To describe the relationship of smoking, sex, and socioeconomic factors with age-related cataract in Malay adults in Singapore.
In a population-based study, 3280 Malay individuals aged 40 to 80 years participated (78.7% response rate). All had interviews, systemic examination, and laboratory investigations. Lens opacity was graded from slitlamp and retroillumination photographs using the Wisconsin Cataract Grading System. Smoking-cataract associations were compared with the Blue Mountains Eye Study in Australia.
Of 2927 participants (89.2%) with gradable lens photographs, 1338 (45.7%) had cataract. After adjusting for age, sex, body mass index, hypertension, and diabetes, current smokers had a higher prevalence of nuclear cataract (odds ratio [OR], 2.06; 95% confidence interval [CI], 1.46-2.98), cortical cataract (OR, 1.33; 95% CI, 1.02-1.74), posterior subcapsular cataract (OR, 1.39; 95% CI, 1.02-1.91), or any cataract (OR, 1.48; 95% CI, 1.10-1.99). These associations were not seen in the Blue Mountains Eye Study. Primary or lower education (OR, 1.67; 95% CI, 1.06-2.64) and low monthly income (OR, 1.43; 95% CI, 1.09-1.87) were both associated with nuclear cataract, while small-sized public housing was associated with posterior subcapsular cataract (OR, 1.70; 95% CI, 1.28-2.25). Among men, 43.5% currently smoked compared with only 3.2% of women. The population attributable risk of nuclear cataract due to smoking was estimated to be 17.6% in men.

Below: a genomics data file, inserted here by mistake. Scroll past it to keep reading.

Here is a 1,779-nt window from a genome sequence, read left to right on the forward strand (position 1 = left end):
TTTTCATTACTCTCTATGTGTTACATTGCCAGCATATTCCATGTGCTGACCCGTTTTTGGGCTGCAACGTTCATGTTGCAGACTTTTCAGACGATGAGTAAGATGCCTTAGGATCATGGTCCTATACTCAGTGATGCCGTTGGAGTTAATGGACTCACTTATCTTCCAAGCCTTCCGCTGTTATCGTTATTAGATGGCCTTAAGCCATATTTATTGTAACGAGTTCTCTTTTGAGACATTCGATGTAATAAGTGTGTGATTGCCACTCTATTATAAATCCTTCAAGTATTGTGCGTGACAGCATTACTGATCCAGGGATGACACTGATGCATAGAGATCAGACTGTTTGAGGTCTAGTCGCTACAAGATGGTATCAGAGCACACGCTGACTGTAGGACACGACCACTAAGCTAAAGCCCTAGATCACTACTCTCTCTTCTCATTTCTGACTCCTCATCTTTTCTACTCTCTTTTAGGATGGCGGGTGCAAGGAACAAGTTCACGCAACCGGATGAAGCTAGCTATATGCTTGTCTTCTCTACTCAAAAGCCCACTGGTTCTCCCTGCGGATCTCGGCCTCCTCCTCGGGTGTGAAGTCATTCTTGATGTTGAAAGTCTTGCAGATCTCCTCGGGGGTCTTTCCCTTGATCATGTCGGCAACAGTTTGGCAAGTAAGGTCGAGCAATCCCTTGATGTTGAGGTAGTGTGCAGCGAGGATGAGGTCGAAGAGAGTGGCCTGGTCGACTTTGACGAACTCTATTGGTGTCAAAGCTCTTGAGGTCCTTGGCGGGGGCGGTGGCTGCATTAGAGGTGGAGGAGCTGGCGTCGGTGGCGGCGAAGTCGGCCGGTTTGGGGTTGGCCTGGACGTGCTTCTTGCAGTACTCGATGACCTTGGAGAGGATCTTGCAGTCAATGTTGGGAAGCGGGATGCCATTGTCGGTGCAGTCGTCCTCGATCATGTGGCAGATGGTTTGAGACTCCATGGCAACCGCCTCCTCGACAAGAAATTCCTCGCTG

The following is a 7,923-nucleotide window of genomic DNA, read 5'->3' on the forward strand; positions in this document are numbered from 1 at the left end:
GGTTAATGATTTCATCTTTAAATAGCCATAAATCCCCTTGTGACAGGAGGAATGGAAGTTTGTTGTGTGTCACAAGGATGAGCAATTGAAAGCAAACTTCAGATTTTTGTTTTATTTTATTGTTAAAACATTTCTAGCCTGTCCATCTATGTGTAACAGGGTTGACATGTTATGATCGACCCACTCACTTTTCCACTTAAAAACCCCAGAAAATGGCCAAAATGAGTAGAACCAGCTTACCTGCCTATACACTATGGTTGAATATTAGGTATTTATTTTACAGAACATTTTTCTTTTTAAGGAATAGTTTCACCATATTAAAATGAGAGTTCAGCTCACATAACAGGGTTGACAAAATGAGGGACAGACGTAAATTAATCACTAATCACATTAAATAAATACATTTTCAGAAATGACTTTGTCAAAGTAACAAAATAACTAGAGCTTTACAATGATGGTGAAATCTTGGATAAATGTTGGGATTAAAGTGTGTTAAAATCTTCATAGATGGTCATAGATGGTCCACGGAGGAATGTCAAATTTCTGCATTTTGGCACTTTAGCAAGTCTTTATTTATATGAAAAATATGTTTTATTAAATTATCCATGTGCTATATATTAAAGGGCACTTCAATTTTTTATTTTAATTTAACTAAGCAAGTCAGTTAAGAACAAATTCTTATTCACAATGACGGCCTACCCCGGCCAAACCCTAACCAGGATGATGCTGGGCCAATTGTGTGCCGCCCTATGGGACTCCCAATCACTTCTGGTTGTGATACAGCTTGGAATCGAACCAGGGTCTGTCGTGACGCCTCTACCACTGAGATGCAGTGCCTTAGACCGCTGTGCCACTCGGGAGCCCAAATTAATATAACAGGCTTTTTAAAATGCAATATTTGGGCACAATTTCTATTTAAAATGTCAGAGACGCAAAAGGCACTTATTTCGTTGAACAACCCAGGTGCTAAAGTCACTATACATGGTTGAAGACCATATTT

Smoking and indicators of low socioeconomic status were associated with cataract in Malay persons, with 1 in 6 nuclear cataract cases in men attributable to smoking. Smoking-cataract associations were stronger in Malay than in white persons.